18Thou shalt not muzzle the ox This is a political precept which recommends to us equity and humanity (101) in general; as we have said in expounding the First Epistle to the Corinthians; (102) for, if he forbids us to be unkind to brute animals, how much greater humanity does he demand towards men! The meaning of this statement, therefore, is the same as if it had been said in general terns, that they must not make a wrong use of the labor of others. At the present day, the custom of treading out the corn is unknown in many parts of France, where they thresh the corn with flails. None but the inhabitants of Provence know what is meant by “ it out.” But this has nothing to do with the meaning; for the same thing may be said about ploughing.
The laborer is worthy of his hire He does not quote this as a passage of Scripture, but as a proverbial saying, which common sense teaches to all. In like manner, when Christ said the same thing to the Apostles, (Mat_10:10,) he brought forward nothing else than a statement approved by universal consent. It follows that they are cruel, and have forgotten the claims of equity, who permit cattle to suffer hunger; and incomparably worse are they that act the same part towards men, whose sweat they suck out for their own accommodation. And how intolerable is the ingratitude of those who refuse support to their pastors, to whom they cannot pay an adequate salary!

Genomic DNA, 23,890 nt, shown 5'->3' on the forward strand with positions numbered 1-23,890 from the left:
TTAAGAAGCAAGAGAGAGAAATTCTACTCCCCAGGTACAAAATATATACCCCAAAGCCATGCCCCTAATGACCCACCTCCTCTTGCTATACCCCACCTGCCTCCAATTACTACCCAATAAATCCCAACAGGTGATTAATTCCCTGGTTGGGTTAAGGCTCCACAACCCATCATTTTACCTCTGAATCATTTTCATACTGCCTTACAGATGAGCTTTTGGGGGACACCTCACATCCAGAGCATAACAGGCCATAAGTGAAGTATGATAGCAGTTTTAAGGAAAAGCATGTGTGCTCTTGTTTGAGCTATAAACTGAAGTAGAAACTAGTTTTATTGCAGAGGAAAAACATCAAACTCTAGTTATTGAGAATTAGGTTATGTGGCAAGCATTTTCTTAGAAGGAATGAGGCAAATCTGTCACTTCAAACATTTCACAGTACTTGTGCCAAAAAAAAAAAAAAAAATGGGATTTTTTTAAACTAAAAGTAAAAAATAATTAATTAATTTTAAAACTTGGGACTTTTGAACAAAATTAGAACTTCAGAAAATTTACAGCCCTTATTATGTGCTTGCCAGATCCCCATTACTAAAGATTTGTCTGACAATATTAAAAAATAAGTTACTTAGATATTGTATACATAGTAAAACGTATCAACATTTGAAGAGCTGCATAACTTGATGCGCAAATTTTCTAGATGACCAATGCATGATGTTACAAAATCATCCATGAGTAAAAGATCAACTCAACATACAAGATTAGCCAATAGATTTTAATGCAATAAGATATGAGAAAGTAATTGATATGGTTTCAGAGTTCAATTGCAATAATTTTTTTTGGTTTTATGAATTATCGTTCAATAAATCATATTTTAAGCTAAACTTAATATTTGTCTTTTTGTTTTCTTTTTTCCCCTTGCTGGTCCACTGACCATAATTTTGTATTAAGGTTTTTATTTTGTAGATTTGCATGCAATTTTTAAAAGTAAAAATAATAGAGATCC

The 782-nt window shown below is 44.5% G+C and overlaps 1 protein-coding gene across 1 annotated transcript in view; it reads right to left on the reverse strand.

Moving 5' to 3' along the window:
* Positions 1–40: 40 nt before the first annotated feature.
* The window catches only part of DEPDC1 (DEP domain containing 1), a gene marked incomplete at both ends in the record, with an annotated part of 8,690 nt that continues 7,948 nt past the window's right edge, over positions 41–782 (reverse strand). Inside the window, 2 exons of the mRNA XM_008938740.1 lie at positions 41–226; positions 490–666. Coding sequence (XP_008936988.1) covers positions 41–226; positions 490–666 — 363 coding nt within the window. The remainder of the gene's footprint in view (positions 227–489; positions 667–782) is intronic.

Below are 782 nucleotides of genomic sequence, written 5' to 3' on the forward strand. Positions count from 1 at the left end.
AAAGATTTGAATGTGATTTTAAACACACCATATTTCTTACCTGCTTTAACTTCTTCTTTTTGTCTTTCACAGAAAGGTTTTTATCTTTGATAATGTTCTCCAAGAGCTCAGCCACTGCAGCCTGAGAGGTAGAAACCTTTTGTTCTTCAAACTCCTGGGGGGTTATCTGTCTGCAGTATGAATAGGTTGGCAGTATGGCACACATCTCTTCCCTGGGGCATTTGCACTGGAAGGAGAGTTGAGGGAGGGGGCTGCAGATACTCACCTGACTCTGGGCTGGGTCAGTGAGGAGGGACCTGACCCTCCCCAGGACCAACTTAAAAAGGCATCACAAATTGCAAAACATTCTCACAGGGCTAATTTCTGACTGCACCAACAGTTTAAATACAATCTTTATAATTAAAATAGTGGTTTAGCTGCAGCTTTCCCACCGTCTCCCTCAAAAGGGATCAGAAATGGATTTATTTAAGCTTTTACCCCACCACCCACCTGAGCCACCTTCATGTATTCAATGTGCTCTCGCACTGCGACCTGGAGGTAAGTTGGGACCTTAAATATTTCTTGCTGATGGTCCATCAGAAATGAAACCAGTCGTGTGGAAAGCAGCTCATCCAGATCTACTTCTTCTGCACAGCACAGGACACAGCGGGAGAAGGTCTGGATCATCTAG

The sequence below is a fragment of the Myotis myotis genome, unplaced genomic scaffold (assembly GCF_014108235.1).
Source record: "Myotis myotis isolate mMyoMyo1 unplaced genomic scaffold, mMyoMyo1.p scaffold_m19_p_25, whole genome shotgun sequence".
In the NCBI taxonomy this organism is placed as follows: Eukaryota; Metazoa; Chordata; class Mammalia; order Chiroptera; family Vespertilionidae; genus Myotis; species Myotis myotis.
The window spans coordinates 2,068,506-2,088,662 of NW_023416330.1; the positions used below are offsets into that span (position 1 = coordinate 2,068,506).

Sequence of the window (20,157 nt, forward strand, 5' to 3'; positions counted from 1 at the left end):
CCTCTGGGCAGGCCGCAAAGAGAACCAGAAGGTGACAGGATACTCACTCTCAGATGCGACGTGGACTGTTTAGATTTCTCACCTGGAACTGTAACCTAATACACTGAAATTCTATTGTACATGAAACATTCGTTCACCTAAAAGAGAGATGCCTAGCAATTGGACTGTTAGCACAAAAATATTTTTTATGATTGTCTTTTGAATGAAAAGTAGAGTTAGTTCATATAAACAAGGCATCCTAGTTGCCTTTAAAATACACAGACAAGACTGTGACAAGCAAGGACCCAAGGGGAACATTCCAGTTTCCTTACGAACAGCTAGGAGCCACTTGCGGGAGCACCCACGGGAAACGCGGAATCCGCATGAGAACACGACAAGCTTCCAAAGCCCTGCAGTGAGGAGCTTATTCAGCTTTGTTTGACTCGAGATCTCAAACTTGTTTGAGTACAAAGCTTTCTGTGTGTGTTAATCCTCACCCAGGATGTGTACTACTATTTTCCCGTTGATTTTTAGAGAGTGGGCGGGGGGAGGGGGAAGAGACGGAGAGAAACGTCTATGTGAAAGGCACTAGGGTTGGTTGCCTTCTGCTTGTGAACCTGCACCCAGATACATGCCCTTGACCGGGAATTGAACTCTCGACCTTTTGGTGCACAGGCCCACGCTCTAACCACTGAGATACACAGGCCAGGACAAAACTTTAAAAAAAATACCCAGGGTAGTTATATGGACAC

(101) “Equite et humanite.”
(102) See Commentary on the Corinthians, vol. 1, p. 294.